Glycosylation is an abundant post-translational modification that is important in disease and biotechnology. Current methods to understand and engineer glycosylation cannot sufficiently explore the vast experimental landscapes required to accurately predict and design glycosylation sites modified by glycosyltransferases. Here we describe a systematic platform for glycosylation sequence characterization and optimization by rapid expression and screening (GlycoSCORES), which combines cell-free protein synthesis and mass spectrometry of self-assembled monolayers. We produced six N- and O-linked polypeptide-modifying glycosyltransferases from bacteria and humans in vitro and rigorously determined their substrate specificities using 3,480 unique peptides and 13,903 unique reaction conditions. We then used GlycoSCORES to optimize and design small glycosylation sequence motifs that directed efficient N-linked glycosylation in vitro and in the Escherichia coli cytoplasm for three heterologous proteins, including the human immunoglobulin Fc domain. We find that GlycoSCORES is a broadly applicable method to facilitate fundamental understanding of glycosyltransferases and engineer synthetic glycoproteins.

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The authors acknowledge J.C. Stark and J. Hershewe for assistance with western blotting, helpful discussions, and sharing of reagents and ideas; S. Habibi for assistance with LC-TOF instrumentation; and A. Karim for helpful conversations. The authors also thank J. Kath for supply of plasmids, advice on protein expression, and critical reading of the manuscript. We also thank A. Natarajan of the Department of Microbiology at Cornell University, T. Jaroentomeechai of the Robert Frederick Smith School of Chemical and Biomolecular Engineering at Cornell University, and J. Janetzko of the Department of Chemistry and Chemical Biology at Harvard University for sharing the ppGalNAcT, Im7, and hOGT source plasmids, respectively. This work made use of the Integrated Molecular Structure Education and Research Center at Northwestern University, which has received support from the state of Illinois, the Northwestern University Office of Research and the Chemistry Department for LC-TOF instrumentation. This material is based upon work supported by the Defense Threat Reduction Agency (HDTRA1-15-10052/P00001), the David and Lucile Packard Foundation, the Dreyfus Teacher-Scholar program, and the National Science Foundation (Graduate Research Fellowship under Grant No. DGE-1324585 and MCB-1413563).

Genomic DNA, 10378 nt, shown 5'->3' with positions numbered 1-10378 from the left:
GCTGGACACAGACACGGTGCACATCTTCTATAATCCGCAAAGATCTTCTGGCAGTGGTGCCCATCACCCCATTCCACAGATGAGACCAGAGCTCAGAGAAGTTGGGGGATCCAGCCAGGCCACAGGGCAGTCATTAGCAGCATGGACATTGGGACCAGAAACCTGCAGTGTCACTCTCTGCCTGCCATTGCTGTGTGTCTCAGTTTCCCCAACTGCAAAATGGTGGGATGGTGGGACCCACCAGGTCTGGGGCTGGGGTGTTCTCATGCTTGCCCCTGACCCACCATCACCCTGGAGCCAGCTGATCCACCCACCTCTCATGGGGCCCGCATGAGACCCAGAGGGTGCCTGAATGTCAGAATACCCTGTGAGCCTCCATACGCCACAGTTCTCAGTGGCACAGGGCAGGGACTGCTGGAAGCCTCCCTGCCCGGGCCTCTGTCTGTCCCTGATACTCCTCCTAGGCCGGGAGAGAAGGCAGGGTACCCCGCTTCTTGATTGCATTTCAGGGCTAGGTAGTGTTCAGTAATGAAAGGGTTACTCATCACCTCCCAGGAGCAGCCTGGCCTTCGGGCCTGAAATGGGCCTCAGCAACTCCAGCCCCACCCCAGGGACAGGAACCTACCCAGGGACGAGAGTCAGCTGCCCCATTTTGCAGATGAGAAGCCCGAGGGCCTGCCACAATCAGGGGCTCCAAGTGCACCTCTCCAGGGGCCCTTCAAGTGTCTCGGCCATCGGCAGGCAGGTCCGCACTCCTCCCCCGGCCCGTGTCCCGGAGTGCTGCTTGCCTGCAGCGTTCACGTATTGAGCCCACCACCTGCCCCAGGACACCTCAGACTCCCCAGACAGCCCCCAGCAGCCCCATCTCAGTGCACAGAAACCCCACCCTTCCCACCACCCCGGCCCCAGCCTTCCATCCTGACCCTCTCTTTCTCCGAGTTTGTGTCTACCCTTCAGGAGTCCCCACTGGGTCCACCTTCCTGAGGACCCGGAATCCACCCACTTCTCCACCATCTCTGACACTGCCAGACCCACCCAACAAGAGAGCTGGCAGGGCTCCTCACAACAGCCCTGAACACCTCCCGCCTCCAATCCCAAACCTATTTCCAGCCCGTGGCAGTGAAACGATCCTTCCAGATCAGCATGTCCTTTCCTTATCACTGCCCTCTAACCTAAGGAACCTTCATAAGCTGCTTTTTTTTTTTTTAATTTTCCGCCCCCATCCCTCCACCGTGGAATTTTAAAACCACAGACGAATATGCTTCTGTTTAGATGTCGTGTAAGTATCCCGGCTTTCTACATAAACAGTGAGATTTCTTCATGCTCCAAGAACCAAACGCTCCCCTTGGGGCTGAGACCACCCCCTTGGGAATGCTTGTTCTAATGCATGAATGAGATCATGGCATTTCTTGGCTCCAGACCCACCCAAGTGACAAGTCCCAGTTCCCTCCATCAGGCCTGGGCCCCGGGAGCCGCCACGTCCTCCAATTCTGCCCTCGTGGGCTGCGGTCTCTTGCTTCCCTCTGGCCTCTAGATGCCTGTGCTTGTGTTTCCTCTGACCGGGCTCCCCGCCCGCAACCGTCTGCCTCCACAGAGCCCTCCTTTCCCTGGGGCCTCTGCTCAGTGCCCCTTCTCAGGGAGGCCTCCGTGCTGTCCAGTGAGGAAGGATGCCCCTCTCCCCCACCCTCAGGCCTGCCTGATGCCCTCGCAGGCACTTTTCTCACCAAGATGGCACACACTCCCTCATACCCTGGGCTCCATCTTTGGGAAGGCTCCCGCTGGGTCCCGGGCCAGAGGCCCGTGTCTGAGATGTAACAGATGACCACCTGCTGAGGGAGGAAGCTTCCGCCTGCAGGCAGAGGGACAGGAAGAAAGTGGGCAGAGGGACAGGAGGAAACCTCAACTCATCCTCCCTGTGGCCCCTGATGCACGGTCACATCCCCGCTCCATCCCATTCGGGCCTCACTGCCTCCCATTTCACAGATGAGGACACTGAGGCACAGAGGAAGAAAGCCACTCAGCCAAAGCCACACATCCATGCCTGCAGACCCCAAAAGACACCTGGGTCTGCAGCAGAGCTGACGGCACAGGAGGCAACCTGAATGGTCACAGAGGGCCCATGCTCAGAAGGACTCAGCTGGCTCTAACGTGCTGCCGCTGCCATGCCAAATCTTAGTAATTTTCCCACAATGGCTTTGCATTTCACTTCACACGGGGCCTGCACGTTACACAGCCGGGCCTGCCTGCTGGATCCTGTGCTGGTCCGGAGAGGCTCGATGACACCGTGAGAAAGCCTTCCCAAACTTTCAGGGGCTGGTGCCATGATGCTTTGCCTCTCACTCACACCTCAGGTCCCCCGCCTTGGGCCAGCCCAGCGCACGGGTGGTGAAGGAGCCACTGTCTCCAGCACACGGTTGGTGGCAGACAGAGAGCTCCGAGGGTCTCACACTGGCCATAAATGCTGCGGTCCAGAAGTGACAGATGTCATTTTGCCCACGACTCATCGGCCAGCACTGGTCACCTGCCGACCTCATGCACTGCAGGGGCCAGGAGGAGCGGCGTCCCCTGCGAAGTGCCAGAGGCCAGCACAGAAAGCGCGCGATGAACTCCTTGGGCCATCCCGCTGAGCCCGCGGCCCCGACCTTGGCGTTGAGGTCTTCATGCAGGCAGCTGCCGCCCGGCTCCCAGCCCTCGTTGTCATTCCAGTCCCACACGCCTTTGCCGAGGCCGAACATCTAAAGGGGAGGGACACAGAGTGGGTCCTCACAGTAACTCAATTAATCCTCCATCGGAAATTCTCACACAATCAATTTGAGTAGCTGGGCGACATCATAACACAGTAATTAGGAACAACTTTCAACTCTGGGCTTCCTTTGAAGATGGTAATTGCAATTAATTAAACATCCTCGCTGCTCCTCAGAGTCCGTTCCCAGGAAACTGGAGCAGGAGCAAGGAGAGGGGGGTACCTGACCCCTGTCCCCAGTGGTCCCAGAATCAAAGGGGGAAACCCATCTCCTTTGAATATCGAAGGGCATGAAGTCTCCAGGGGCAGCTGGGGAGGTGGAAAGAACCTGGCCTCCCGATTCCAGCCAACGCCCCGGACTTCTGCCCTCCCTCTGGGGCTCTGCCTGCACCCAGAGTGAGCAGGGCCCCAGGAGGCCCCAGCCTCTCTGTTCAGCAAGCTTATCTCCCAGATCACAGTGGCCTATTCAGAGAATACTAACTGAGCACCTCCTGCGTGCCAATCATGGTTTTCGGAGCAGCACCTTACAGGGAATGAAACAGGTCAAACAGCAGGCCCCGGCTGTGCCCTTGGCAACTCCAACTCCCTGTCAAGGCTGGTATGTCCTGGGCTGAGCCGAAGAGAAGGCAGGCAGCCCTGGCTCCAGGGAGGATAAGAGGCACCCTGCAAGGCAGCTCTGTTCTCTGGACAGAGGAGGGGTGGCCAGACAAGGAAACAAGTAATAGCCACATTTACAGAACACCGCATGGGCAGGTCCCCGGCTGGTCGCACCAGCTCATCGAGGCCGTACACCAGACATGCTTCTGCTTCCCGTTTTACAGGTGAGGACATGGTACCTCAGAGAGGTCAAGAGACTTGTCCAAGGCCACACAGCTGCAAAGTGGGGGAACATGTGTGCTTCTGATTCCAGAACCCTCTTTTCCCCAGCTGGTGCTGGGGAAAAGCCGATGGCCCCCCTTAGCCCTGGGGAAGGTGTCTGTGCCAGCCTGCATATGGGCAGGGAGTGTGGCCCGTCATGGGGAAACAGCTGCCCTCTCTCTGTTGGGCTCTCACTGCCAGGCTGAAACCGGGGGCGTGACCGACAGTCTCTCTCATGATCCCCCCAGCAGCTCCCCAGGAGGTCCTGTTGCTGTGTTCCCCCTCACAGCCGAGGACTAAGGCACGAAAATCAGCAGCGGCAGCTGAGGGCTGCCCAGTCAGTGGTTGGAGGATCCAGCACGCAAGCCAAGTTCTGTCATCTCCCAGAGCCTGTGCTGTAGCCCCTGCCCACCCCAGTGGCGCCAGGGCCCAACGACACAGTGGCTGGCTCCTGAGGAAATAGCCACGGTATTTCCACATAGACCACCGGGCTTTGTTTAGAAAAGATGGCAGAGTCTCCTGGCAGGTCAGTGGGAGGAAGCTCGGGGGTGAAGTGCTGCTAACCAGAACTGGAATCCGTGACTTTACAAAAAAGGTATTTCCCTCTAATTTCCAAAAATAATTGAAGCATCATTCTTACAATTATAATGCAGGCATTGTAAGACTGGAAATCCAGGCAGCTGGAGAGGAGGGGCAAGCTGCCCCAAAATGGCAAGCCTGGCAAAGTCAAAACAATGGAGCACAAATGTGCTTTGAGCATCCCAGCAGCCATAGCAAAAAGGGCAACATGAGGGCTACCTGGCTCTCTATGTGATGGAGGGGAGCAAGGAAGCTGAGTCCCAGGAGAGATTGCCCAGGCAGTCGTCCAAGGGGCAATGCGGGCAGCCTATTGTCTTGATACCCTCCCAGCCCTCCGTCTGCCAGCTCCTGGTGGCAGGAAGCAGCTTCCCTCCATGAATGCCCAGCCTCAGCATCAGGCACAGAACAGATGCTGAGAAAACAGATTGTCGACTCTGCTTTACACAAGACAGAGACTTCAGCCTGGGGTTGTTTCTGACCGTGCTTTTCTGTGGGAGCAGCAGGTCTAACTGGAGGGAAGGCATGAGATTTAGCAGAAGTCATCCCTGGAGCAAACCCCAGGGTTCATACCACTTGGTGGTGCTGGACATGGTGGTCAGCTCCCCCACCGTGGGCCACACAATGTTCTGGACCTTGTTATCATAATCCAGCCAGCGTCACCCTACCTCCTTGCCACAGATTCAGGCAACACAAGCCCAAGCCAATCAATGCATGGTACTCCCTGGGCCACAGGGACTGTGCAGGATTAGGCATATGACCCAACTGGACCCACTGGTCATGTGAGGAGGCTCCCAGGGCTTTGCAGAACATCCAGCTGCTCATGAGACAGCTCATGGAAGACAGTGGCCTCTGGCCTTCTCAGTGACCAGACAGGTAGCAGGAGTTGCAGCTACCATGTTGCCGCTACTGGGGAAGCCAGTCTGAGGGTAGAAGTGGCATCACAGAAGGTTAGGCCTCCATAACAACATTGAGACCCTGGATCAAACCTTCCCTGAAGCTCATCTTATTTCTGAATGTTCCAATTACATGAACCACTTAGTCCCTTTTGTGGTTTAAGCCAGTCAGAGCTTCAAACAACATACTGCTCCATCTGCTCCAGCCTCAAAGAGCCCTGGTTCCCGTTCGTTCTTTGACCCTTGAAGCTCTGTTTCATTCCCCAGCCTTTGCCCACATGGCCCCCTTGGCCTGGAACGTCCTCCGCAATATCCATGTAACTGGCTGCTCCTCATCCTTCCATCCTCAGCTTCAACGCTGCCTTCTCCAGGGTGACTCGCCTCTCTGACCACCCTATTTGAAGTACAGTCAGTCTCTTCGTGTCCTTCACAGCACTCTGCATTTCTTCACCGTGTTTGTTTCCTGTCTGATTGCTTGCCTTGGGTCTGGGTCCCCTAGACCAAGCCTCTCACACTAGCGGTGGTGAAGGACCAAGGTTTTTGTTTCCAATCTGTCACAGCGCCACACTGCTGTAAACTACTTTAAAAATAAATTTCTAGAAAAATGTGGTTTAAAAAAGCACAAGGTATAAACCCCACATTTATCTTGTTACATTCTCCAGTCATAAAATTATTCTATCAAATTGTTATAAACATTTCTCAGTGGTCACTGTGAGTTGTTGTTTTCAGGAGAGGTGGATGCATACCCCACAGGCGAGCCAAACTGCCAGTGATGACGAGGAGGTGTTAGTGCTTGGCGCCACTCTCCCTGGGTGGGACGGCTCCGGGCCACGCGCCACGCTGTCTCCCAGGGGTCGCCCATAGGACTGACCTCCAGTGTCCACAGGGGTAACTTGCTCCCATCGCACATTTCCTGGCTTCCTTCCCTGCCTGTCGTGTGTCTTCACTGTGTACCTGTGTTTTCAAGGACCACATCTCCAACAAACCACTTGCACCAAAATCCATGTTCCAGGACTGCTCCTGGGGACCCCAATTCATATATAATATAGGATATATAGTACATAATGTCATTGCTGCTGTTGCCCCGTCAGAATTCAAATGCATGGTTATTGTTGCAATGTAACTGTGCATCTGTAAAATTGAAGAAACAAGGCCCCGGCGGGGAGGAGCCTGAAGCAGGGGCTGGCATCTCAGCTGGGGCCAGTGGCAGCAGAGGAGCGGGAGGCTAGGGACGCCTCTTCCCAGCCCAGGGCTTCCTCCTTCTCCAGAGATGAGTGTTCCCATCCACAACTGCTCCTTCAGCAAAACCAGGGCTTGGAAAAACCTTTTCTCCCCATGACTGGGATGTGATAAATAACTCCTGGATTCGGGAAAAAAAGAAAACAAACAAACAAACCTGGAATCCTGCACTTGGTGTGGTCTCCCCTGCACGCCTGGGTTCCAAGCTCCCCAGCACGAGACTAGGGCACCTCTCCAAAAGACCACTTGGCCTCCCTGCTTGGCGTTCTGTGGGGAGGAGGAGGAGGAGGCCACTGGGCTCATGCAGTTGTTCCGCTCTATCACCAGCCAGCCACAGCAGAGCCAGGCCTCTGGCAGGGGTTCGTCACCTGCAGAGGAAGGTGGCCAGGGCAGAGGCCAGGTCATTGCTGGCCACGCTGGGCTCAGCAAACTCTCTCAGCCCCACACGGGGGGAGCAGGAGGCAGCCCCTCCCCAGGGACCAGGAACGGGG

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Author notes

  1. These authors contributed equally: Weston Kightlinger, Liang Lin.


  1. Department of Chemical and Biological Engineering, Northwestern University, Evanston, IL, USA

    • Weston Kightlinger
    • , Milan Mrksich
    •  & Michael C. Jewett
  2. Center for Synthetic Biology, Northwestern University, Evanston, IL, USA

    • Weston Kightlinger
    • , Liang Lin
    • , Milan Mrksich
    •  & Michael C. Jewett
  3. Department of Biomedical Engineering, Northwestern University, Evanston, IL, USA

    • Liang Lin
    • , Madisen Rosztoczy
    • , Wenhao Li
    •  & Milan Mrksich
  4. Robert Frederick Smith School of Chemical and Biomolecular Engineering, Cornell University, Ithaca, NY, USA

    • Matthew P. DeLisa
  5. Department of Microbiology, Cornell University, Ithaca, NY, USA

    • Matthew P. DeLisa
  6. Department of Chemistry, Northwestern University, Evanston, IL, USA

    • Milan Mrksich


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W.K. and L.L. designed, performed, and analyzed experiments. M.R. designed and optimized experimental protocols. W.L. helped to synthesize peptide libraries. M.M. and M.C.J. directed the studies and interpreted the data. W.K., L.L., M.P.D., M.M., and M.C.J. conceived of the study and wrote the manuscript with assistance from M.R. and W.L.

Competing interests

The authors declare no competing interests.

Corresponding authors

Correspondence to Milan Mrksich or Michael C. Jewett.

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